Tolbert et al., [12],[13] suggested the following criteria to consider an extranuclear body as a micronuclei: Rounded smooth perimeter suggestive of a membrane; less than one-third the diameter of the associated nucleus; staining intensity similar to that of the nucleus; texture similar to that of nucleus; same focal plane as the nucleus; and absence of overlap with the nucleus. In a study, the incidence of micronuclei was observed to be increased on buccal mucosa cells of smokeless tobacco users. [14] Carcinogenic and mutagenic compounds, including tobacco-specific nitrosamines are known to be present in ST forms and are believed to be responsible for the induction of micronuclei. [14] Although contamination by the bacteria that are commonly found in the mouth can interfere with micronuclei scoring. These can be differentiated from micronuclei by their characteristic shape, smaller size, color, staining intensity, and their presence upon and between buccal cells on the slide. [15],[16] Another common similar particles are dye granules, that may sometimes resemble micronuclei but usually have a slightly different refractility and color intensity. [5],[16]

Thus, a cytological smear exhibiting many features of noninflammatory cellular atypia in any potent premalignant condition or lesion is indicative of a high risk lesion. This mechanism can be explained in the following way: Areca nut/tobacco chewing causes genotoxic damage to cells leading to release of reactive oxygen species. This would contribute to cellular atypia/dysplasia and further to oral cancer.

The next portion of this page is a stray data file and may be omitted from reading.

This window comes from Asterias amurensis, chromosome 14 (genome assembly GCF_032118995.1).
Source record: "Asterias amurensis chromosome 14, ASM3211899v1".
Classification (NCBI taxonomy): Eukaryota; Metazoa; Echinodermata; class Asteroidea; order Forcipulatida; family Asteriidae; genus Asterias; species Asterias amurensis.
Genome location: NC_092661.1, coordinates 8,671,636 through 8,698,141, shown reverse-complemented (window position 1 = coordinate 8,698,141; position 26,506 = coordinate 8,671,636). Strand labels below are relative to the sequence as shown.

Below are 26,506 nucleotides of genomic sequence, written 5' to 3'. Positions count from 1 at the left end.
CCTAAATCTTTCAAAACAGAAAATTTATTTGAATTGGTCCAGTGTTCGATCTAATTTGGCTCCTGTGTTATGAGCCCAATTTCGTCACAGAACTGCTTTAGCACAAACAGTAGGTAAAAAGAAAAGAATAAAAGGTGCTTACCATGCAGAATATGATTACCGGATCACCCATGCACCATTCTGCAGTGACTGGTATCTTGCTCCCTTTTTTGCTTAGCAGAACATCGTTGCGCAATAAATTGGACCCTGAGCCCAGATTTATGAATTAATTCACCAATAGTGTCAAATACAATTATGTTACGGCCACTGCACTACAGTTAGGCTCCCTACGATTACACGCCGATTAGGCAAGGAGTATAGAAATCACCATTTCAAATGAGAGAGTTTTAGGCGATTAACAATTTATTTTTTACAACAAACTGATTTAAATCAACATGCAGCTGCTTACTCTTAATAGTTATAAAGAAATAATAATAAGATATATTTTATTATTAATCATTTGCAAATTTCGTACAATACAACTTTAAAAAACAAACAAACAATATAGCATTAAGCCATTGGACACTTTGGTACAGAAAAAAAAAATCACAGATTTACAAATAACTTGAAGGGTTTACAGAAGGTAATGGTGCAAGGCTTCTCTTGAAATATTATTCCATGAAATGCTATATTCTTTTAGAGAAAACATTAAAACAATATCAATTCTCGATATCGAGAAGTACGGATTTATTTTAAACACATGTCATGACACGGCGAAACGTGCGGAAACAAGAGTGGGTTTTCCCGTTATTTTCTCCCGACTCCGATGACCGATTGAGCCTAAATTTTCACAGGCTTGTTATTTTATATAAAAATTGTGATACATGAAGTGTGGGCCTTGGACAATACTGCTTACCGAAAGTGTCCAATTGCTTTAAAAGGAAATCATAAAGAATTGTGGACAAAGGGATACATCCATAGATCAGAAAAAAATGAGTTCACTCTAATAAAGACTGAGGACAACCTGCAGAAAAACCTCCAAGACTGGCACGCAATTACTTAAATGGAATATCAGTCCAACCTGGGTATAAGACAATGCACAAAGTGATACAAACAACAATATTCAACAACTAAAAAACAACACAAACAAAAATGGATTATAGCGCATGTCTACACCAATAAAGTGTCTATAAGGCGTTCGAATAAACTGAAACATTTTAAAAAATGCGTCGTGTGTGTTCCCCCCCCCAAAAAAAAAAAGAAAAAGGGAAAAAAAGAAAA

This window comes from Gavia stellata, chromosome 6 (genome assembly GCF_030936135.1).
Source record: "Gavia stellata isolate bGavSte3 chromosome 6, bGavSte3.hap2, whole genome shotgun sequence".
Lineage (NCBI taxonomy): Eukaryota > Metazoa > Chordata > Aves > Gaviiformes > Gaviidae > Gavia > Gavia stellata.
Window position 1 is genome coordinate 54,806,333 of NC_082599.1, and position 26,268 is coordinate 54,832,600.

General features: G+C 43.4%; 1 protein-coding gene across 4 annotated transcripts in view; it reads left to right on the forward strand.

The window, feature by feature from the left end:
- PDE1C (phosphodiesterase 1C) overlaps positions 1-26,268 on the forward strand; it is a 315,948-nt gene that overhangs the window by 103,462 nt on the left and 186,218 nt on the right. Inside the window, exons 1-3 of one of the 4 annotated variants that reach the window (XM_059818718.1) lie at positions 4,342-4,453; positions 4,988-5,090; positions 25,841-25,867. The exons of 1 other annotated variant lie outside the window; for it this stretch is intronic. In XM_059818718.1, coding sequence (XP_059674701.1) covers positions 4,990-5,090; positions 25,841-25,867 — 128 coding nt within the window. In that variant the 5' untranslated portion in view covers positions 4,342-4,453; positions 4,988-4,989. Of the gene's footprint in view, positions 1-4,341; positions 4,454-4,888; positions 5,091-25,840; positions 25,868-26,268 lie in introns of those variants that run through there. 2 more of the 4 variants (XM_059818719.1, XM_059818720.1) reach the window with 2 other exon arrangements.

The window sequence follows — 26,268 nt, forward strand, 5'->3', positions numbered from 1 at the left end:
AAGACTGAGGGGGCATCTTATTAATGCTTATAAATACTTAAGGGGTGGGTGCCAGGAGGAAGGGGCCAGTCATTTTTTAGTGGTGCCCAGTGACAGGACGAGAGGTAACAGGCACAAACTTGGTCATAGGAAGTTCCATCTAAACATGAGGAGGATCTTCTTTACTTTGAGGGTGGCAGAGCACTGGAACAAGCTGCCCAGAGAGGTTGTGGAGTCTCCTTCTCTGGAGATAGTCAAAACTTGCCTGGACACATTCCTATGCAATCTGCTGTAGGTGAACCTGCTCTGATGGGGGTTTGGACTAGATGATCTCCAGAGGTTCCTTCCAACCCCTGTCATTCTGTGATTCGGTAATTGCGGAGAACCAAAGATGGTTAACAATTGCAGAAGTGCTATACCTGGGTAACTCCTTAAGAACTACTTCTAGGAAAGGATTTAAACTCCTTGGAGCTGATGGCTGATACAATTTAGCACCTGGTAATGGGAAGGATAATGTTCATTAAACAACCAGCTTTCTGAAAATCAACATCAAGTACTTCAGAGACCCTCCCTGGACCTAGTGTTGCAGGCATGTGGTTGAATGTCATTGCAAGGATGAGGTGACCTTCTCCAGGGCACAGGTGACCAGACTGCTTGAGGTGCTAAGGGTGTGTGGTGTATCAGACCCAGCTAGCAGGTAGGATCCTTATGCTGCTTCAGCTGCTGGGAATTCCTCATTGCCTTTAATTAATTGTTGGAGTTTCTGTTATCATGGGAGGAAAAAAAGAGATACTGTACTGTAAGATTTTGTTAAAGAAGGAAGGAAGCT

The more recent application of quantitative techniques, together with advances in immunocytochemistry, have refined the potential role of cytology in the diagnosis of oral cancer. Many studies have considered the influence of the quantitative analysis of cytomorphology, DNA analysis, and other tumor markers applied to oral exfoliative cytological samples. Ramaesh et al., revealed cytomorphometric changes in the buccal mucosal cells of cigarette smokers and betel nut chewers. The authors concluded that betel chewing with tobacco influences both nuclear diameter and cellular diameter and smoking influences only the nuclear diameter of exfoliated cells. [17] These studies indicate that oral cytology may provide an important adjunct in the assessment of the patient with a potentially cancerous oral lesion.


 > Conclusion Top


Although exfoliative cytology cannot take the place of biopsy in making a definite assessment of the nature of a lesion, it is still widely applied in the evaluation of oral lesions. In the present study, despite the small number of cases in the cohort, cytological features consistently observed in all the cases were indicative of a premalignant change and emphasized a regular follow-up of patients. Early detection of a premalignant oral lesion certainly promises to improve the survival rate of patients suffering from these conditions. OEC is an adjunct to biopsy in such cases and makes screening of cancer easy to manage as more number of cases can be screened in less time. However, further studies conducted on a larger study group would establish the role of oral exfoliative cytology in predicting the premalignant potential of oral submucous fibrosis.

 
 > References Top

1.
Thilakaratne WM, Klinikowski MF, Saku T, Peters TJ, Warnakulasuriya S. Oral submucous fibrosis: Review on aetiology and pathogenesis. Oral Oncol 2006;42:561-8.  Back to cited text no. 1